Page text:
23 Feb 2016

a mother and daughter

More than seven million children live in families facing a four-year freeze to their benefits, research by The Children’s Society reveals.

The charity is warning that from April the freeze will hit just over four million low-income families across the UK. It risks pushing many more children into poverty over the next four years as living costs rise.

Shockingly, almost two thirds of those affected – 4.9 million children living in 2.6 million families – live in working households who receive benefits to top-up low pay.

Freezing Child Tax Credits, Working Tax Credits and Job Seekers’ Allowance – rather than raising them in line with living costs – could see affected families losing up to 12% from the real value of their benefits and tax credits by 2020.

The freeze forms part of the Welfare Reform and Work Bill, which is due to be debated in Parliament on Tuesday 23 February.

Ahead of the debate, and ahead of next month’s Budget, the charity is urging the Government to reconsider its plan to freeze benefits and agree to a moratorium on further cuts in support for low-income families.

The charity’s briefing, The Future of Family Incomes: How key tax and welfare changes will affect families to 2020, reveals for the first time the collective impact of a range of welfare, tax and benefit measures announced, but not yet introduced, by the current and previous governments.

While some changes, such as the introduction of a higher minimum wage, might increase household incomes by 2020, others will cancel out any gains by significantly cutting key support for many families.

Planned changes that threaten to make life harder for struggling families, aside from the benefits freeze, include limiting Child Tax Credits to a family’s first two children and scrapping the family element of Child Tax Credit. In addition, Universal Credit claimants may receive less support than they might have under other benefits.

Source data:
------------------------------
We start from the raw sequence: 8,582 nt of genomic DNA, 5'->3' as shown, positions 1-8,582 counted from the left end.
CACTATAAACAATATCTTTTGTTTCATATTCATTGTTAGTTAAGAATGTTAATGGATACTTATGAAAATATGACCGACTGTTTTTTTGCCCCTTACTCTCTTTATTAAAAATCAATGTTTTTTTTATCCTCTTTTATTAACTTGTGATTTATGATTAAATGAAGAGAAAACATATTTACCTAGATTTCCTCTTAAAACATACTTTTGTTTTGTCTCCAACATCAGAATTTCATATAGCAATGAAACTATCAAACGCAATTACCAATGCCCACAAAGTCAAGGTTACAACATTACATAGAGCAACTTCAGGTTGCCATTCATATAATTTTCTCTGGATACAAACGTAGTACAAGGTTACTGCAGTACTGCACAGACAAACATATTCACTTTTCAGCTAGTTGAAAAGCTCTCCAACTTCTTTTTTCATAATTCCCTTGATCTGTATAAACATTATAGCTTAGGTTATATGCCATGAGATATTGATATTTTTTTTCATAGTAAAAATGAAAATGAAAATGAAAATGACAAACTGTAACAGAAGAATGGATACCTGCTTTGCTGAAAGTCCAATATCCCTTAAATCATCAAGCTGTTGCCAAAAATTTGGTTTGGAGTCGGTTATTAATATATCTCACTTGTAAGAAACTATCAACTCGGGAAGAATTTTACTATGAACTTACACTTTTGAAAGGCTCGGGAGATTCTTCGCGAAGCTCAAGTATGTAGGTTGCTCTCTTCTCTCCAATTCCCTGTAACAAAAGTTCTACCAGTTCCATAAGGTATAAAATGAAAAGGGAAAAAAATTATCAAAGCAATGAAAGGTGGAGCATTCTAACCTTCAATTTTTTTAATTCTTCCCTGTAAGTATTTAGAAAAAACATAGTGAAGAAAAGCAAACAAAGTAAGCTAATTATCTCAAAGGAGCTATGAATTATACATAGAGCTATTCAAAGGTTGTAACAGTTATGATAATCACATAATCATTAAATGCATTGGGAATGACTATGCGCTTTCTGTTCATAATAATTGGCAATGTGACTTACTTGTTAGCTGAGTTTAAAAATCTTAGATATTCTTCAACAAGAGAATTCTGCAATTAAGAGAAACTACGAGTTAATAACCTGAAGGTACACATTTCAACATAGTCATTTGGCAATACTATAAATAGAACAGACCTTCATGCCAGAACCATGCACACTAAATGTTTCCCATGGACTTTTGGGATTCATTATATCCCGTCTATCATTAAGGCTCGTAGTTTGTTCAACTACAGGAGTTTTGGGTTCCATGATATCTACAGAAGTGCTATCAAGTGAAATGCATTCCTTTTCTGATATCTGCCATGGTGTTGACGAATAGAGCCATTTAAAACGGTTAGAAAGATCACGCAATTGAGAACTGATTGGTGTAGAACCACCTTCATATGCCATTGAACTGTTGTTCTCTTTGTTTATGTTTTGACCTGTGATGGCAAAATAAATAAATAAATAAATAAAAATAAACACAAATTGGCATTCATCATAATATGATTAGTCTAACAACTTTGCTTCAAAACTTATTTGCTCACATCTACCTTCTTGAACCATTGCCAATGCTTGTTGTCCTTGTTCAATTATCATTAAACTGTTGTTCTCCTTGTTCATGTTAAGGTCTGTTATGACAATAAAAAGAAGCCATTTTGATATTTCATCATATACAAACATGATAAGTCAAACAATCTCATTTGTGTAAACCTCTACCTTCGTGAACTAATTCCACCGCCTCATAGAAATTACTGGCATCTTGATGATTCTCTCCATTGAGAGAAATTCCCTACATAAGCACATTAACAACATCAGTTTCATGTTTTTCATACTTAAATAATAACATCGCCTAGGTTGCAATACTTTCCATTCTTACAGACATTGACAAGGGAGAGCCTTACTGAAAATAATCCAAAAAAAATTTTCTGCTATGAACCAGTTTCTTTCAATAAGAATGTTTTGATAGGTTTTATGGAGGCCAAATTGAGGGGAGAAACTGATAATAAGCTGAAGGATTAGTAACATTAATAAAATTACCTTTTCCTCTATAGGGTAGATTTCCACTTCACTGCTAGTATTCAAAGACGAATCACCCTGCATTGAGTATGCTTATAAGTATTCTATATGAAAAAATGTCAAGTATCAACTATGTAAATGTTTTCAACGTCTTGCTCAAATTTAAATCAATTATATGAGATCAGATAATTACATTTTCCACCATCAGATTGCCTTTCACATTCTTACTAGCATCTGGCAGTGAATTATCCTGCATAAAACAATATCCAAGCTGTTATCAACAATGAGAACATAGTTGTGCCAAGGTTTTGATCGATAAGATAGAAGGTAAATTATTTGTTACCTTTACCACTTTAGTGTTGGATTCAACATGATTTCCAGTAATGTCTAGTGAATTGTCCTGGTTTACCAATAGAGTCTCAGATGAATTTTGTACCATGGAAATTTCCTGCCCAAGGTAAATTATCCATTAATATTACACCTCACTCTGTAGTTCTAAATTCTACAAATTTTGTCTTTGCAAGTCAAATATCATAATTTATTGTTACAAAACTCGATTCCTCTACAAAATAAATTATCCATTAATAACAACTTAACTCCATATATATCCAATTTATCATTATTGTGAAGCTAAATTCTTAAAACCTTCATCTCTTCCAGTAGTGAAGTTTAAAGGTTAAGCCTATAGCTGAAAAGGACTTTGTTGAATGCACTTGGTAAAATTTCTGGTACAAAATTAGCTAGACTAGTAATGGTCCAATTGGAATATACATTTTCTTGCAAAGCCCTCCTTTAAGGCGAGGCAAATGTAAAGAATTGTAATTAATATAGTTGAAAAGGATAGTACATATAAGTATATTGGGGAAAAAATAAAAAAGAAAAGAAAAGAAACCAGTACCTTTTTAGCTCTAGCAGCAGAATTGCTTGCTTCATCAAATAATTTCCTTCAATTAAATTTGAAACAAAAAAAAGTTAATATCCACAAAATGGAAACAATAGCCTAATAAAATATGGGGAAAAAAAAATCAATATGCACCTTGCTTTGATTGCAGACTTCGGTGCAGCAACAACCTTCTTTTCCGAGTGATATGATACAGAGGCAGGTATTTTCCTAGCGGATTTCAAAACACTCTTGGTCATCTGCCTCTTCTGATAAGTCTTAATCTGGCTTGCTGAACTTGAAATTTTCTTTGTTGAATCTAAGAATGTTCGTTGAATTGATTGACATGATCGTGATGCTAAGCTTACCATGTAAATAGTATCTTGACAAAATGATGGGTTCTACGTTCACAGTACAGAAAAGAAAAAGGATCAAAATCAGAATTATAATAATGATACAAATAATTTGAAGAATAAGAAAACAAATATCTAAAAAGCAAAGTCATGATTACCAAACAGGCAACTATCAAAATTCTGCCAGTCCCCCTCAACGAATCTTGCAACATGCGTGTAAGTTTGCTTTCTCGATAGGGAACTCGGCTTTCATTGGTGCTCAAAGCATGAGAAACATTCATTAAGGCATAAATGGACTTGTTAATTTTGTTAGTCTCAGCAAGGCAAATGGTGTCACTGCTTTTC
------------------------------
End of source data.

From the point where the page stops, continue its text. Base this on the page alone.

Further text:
Young parents and families with disabled children claiming Universal Credit for the first time are particularly likely to lose out.

The changes are expected to impact various family types in the following ways for people making new claims in 2020:

  • A 23-year-old primary school teacher and single mum of two children renting their home could be worse off by £239 per month, or £2,868 per year.
  • A nurse and her partner with three children, renting in London, could be worse off by £425 per month, or £5,100 per year.
  • An army corporal and his partner with three children, including one who is disabled, who own their home, could be worse off by £771 per month, or £9,252 per year.

Matthew Reed, Chief Executive of The Children’s Society, said: 'Families on low incomes are facing a barrage of cuts. If ministers are genuinely concerned about child poverty they must reconsider plans to freeze benefits over the next four years. At the very least, the Government needs to guarantee there will be no further cuts when the Chancellor delivers his Budget next month.

'Austerity has hit families hard, including those in work. Further cuts to support would push more children into poverty and undermine incentives for families to move into work or earn more.'